1 Annsley Frazier Thornton School of Education Ph.D. in Leadership in Higher Education The Doctor of Philosophy (Ph.D.) in Leadership in Higher Education is a 60 credit hour program with a leadership, social justice and research themed curriculum designed to prepare graduates to explore, analyze and integrate knowledge into a professional and personal leadership philosophy to lead and serve in an array of higher education settings. Each graduate student will be exposed to a series of courses in strategic planning, finance, legal issues, successful community, state and federal partnerships, assessment, accountability, multicultural theory, student development theory, ethics, governance, administration leadership styles and future considerations in higher education. Graduates will be prepared to assume leadership roles and teach in higher education areas including the more traditional undergraduate and graduate settings, community and technical colleges, non-profit educational services, and government and community agencies. This cohort-based Ph.D. program is designed for working professionals. The course delivery method is designed so that the classes are held on Friday evenings and Saturdays. Students meet six weekends each semester. Coursework is completed in three years (two courses per semester). The dissertation is typically completed in the fourth year. Doctoral students will study Thomas Merton s teachings and philosophies during their own quest for self-discovery and development as educators and administrators in higher education. Finding one s gifts and potential and committing to a lifetime exploration of seeking one s true self is an important part of the journey as scholars, teachers and leaders in higher education. In keeping with the Bellarmine University mission, our graduates will seek to benefit the public interest, create the future and seek to improve the human condition. Program Objectives 1. Acquire a strong foundation in the history, current best practices and future trends in higher education leadership in an array of educational settings. 2. Gain an understanding and application of management theory and organizational development in higher education administration. 3. Learn research skills in assessment, qualitative and quantitative research methodologies, statistics and research design. 4. Learn student development theory and how to apply theory to practice in a variety of institutional settings with students from a wide spectrum of socioeconomic and multicultural environments. 5. Learn to identify personal and professional traits, skills and competencies that foster leadership strategies for leading in higher education administration Newburg Road Louisville, Ky p:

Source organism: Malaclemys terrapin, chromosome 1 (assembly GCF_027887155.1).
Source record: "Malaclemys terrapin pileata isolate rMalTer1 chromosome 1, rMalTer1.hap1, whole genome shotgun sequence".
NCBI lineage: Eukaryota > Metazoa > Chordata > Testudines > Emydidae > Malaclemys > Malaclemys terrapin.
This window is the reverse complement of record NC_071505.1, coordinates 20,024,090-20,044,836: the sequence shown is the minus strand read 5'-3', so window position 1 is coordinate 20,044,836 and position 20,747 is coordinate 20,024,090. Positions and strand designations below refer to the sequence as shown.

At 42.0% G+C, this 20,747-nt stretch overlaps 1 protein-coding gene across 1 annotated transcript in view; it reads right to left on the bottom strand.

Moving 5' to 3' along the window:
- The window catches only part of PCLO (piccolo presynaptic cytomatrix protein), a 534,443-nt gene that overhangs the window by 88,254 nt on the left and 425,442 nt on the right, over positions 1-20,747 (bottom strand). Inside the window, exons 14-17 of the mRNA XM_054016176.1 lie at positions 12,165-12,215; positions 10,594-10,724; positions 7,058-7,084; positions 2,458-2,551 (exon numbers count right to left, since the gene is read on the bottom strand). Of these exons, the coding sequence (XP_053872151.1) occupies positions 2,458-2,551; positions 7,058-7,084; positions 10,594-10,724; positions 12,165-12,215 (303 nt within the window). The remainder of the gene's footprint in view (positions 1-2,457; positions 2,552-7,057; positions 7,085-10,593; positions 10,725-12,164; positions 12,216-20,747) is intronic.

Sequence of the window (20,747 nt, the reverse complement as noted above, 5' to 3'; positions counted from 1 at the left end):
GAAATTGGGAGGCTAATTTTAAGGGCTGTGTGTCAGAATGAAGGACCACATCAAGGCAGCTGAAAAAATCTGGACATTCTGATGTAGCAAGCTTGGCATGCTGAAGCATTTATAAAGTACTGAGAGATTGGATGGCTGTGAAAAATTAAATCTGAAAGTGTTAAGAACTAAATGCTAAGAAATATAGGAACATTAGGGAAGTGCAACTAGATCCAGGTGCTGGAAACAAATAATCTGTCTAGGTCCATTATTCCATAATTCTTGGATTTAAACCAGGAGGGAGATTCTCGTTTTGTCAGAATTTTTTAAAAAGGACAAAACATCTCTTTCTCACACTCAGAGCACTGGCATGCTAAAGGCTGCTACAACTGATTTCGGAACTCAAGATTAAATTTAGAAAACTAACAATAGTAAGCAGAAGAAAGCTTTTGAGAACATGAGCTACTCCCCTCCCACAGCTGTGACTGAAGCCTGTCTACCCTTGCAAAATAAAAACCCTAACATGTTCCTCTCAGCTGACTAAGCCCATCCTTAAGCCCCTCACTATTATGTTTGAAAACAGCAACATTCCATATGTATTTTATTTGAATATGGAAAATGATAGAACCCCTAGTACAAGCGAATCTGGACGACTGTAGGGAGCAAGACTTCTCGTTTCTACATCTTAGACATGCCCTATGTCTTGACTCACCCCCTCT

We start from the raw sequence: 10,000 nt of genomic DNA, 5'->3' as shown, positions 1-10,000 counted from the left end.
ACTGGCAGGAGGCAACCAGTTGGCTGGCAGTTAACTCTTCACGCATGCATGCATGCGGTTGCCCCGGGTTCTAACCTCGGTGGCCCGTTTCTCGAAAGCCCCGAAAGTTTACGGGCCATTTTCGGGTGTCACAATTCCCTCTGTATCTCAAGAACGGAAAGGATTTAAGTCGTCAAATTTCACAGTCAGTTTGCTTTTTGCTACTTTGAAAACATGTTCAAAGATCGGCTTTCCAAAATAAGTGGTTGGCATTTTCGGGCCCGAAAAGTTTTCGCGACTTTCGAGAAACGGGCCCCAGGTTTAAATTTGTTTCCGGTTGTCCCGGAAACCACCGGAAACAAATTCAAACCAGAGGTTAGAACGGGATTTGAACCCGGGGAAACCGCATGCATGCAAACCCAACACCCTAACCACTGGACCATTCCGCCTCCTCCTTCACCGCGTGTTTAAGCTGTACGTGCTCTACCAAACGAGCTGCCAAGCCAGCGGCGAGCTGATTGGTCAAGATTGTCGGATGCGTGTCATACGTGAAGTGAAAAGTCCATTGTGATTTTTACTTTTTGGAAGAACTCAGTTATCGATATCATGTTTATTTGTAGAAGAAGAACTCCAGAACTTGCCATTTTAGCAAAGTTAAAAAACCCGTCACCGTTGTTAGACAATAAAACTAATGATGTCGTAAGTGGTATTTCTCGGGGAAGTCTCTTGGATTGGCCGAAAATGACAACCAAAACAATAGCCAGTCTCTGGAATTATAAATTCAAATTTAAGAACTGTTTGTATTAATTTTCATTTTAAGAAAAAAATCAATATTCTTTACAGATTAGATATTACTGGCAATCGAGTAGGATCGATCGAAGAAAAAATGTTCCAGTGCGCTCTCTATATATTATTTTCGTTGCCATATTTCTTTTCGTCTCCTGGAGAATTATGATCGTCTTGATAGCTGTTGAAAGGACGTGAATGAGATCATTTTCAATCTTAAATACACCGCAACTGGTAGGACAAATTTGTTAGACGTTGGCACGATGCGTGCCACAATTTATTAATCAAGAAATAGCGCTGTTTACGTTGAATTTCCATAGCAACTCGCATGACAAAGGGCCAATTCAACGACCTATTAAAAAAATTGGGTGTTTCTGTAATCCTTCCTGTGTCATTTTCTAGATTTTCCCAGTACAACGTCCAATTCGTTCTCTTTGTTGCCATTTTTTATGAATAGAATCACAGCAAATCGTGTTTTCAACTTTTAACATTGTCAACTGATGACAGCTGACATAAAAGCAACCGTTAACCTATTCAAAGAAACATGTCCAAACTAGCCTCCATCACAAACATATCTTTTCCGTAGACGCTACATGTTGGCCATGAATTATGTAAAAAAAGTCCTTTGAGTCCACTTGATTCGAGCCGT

2 tuition and fees The academic year tuition cost will be $750 per credit hour plus $45 per course fee for a total tuition cost of $2,295 per class. Students should plan for enrollment in two classes each semester with a per-semester tuition and fee cost of $4,590. Financial Assistance Degree seeking students are encouraged to complete the Free Application for Federal Student Aid (FAFSA) by visiting www. fafsa.gov. The Bellarmine School code is By completing the FAFSA, you may be eligible for student loans. Individuals working for the Archdiocese of Louisville are encouraged to contact the central office for information on the Professional Educators Incentive Program (PEIP) to see if funding is available. International Applicants Please complete the items under Procedure for Admission and submit the following: Language Proficiency. All students are expected to have appropriate English-language proficiency to be admitted to the university. The language proficiency is required to ensure students are adequately prepared and well positioned to succeed. Financial Affidavit. All applicants must provide credible evidence (e.g. a bank statement, letter on bank stationary attesting to the availability of funds, etc.) of the ability to fund the cost of attending Bellarmine University for one academic year. If funds are provided by another person on behalf of the student, an affidavit must accompany the financial information. Proof of Passport. Scan of passport ID page must show validity for 6 months post completion of the program. contact information Jordan Wiehebrink, Graduate Admission Officer or Leadership in Higher Education Doctoral Program Courses Foundation Courses: 18 hours HRED 801 HRED 805 HRED 810 HRED 815 HRED 820 EDUG 801 Nature, Role, History and Leadership in Higher Education Leadership, Admin and Governance in Higher Ed Assessment, Accountability & Affordability in Higher Ed Student Development Theory and Adult Dev Theory Multicultural Theory, Competencies & Application Professional Ethics and Social Justice Research: 15 hours EDRE 801 EDRE 802 EDRE 803 EDRE 804 EDRE 805 Statistics in Educational Research I Statistics in Educational Research II Research Design Methods and Analysis Qualitative Research Methods Advanced Topics in Research Leadership and Social Justice Courses: 18 hours HRED 853 HRED 856 HRED 859 HRED 862 HRED 865 HRED 868 HRED 871 EDUG 803 EDUG 804 EDUG 585 Strategic Planning and Finance Legal Issues in Higher Education Partnerships in Higher Education-Working with Local, State and Federal Governance and Non-Profit Agencies Future of American Higher Education The American Community College: History, Mission, Current Status and Emerging Issues* The Community College Student: Profile, Perceptions and Persistence* Academic Leadership Challenges in Community and Technical Colleges* Communication and Leadership Change Theory and Education Innovations International or Domestic Cultural Experience *Required courses for Leadership in Community, Junior and Technical College Administration Track Research and Practicum: 9 hours HRED 900 Senior Leadership Capstone Internship (3) EDUG 900 Dissertation (6) Program 60 hours total Dr. Fred W. Rhodes, Professor and Program Chair or Office of Graduate Admission or x7200 or